Think of it as one small step for artists, one giant leap for Carnegie Mellon. The university — known for its interdisciplinary strengths in art and technology — will take a series of interactive art projects to the moon in December 2011.
The artworks will be on board Carnegie Mellon's lunar rover enterprise — in pursuit of the $20 million Google Lunar X Prize. Carnegie Mellon's legendary roboticist William "Red" Whittaker is leading a team with Astrobotic Technology Inc., a Carnegie Mellon spin-off company, to develop the lunar rover that will compete for the prize.
After landing on the Sea of Tranquility and traveling to the Apollo 11 landing site, the rover will project images, video and sound back to earth. Artists from all around the world will then use the material to create new artwork — interacting with the art projects on the web.
Renowned space artist Lowry Burgess is overseeing the group of Carnegie Mellon musicians, architects, poets, designers, roboticists, engineers and visual artists involved in the arts effort. Burgess created the first official art payload taken into outer space by NASA in 1989 among his many space art works.
"Carnegie Mellon has a unique advantage in the integration the arts, the sciences, and technologies, engaging their advanced forms in original works of art for the moon," Burgess said. "As humans move into the solar system, and further into outer space, we will take all aspects of human culture with us, including all the arts. What happens on the moon deeply effects how we feel and think about both earth and our surrounding cosmos."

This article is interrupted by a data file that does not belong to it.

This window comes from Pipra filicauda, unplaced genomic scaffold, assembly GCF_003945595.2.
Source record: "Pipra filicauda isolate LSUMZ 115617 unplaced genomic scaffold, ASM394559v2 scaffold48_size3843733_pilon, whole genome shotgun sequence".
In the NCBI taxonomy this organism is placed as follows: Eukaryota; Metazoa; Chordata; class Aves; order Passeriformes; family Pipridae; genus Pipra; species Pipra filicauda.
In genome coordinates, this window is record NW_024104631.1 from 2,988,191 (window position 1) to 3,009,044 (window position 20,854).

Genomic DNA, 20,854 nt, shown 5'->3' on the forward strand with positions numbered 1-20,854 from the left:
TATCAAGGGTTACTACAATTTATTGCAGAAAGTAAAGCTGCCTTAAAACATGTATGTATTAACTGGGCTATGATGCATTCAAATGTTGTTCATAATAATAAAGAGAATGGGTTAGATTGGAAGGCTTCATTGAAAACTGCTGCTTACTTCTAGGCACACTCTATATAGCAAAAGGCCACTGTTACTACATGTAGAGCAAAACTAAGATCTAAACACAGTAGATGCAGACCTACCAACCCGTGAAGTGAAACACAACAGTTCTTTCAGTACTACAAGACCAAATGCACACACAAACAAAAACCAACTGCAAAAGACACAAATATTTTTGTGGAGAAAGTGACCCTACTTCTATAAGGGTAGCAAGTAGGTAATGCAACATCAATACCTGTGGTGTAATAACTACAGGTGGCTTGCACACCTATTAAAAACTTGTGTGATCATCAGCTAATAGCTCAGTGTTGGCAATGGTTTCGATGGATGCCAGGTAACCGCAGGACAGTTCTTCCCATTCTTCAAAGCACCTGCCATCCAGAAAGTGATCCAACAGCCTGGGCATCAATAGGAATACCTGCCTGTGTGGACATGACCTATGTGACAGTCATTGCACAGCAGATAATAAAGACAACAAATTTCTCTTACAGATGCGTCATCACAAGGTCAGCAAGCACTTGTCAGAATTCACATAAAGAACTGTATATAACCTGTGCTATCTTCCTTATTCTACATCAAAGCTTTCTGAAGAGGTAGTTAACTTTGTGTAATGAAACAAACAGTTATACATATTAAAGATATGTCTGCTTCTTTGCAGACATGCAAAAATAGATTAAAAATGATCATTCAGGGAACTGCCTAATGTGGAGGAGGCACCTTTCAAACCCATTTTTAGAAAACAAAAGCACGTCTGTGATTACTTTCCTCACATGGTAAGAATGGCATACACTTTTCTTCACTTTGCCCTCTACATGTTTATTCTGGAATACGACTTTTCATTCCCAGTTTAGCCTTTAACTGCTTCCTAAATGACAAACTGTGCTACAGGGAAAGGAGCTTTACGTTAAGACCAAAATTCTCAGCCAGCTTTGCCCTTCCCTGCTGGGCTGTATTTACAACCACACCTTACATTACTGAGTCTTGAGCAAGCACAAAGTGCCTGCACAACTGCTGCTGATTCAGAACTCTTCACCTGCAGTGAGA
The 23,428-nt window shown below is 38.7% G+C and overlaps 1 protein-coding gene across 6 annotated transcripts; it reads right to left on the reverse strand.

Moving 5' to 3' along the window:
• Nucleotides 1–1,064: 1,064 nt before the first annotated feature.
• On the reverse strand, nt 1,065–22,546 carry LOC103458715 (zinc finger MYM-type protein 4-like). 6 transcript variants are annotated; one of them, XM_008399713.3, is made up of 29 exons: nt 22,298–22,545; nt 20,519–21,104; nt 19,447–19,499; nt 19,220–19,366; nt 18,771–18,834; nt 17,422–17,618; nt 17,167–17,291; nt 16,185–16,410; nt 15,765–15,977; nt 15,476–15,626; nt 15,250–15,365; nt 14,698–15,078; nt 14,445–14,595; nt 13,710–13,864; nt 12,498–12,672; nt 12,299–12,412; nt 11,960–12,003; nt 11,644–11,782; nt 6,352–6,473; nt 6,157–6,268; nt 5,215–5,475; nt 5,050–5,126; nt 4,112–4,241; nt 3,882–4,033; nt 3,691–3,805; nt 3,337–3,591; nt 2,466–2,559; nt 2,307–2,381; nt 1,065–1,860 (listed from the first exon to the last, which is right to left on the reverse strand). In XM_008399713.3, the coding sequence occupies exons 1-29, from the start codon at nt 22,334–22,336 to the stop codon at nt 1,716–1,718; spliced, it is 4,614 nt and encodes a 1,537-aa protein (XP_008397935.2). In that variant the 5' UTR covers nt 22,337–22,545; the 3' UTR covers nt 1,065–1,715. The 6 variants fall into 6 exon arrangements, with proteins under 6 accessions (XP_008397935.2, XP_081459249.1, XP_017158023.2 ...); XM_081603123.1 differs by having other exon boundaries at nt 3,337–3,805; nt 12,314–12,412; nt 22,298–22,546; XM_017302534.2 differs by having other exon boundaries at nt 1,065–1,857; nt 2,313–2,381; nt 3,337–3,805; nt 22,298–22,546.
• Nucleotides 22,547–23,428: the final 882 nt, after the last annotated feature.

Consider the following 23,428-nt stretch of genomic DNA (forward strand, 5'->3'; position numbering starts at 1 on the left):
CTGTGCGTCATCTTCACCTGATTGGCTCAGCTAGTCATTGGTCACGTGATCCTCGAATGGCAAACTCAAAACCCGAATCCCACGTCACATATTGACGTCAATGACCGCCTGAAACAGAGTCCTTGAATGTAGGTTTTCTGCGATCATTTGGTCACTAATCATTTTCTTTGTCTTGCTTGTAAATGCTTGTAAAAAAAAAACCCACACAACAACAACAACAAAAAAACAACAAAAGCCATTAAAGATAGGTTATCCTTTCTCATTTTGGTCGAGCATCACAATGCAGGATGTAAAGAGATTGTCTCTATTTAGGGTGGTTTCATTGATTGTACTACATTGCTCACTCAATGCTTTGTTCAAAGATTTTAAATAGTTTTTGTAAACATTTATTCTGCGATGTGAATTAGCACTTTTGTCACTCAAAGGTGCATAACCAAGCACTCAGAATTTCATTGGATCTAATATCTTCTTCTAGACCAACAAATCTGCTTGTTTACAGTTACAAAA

Highlights include Moon Marks, developed by Carnegie Mellon's Pablo Garcia, assistant professor of architecture. He will use the tracks created by the rover to delineate drawings on the surface of the moon.
"This project could only happen at a place like Carnegie Mellon," said Garcia. "The interdisciplinary nature, not just between arts and technology, but also within the College of Fine Arts, is not easily found anywhere else."
He added, "I also think that the stakes are high, and the context so unexplored, that the project can reset a lot of expectations of how art is made."
Send Me to the Moon, Picture Me on the Moon, and Hear Me on the Moon projects would engage a worldwide audience by allowing people to see and hear themselves on the orb via internet connections to a robot.
Moon Bell uses radio waves, telescopes and emerging computer software to create a sound from earth to the moon, and would create a reflected sound that can be heard and shared on earth. The project would also be heard as a set of events for national and international radio and web broadcast — involving the Carnegie Mellon orchestra and chorus.
The artworks project is being managed by Carnegie Mellon's STUDIO for Creative Inquiry, directed by Golan Levin. Founded in 1989, the STUDIO is a center for experimental enterprises across academic disciplines on the Carnegie Mellon University campus, the community of Pittsburgh and internationally.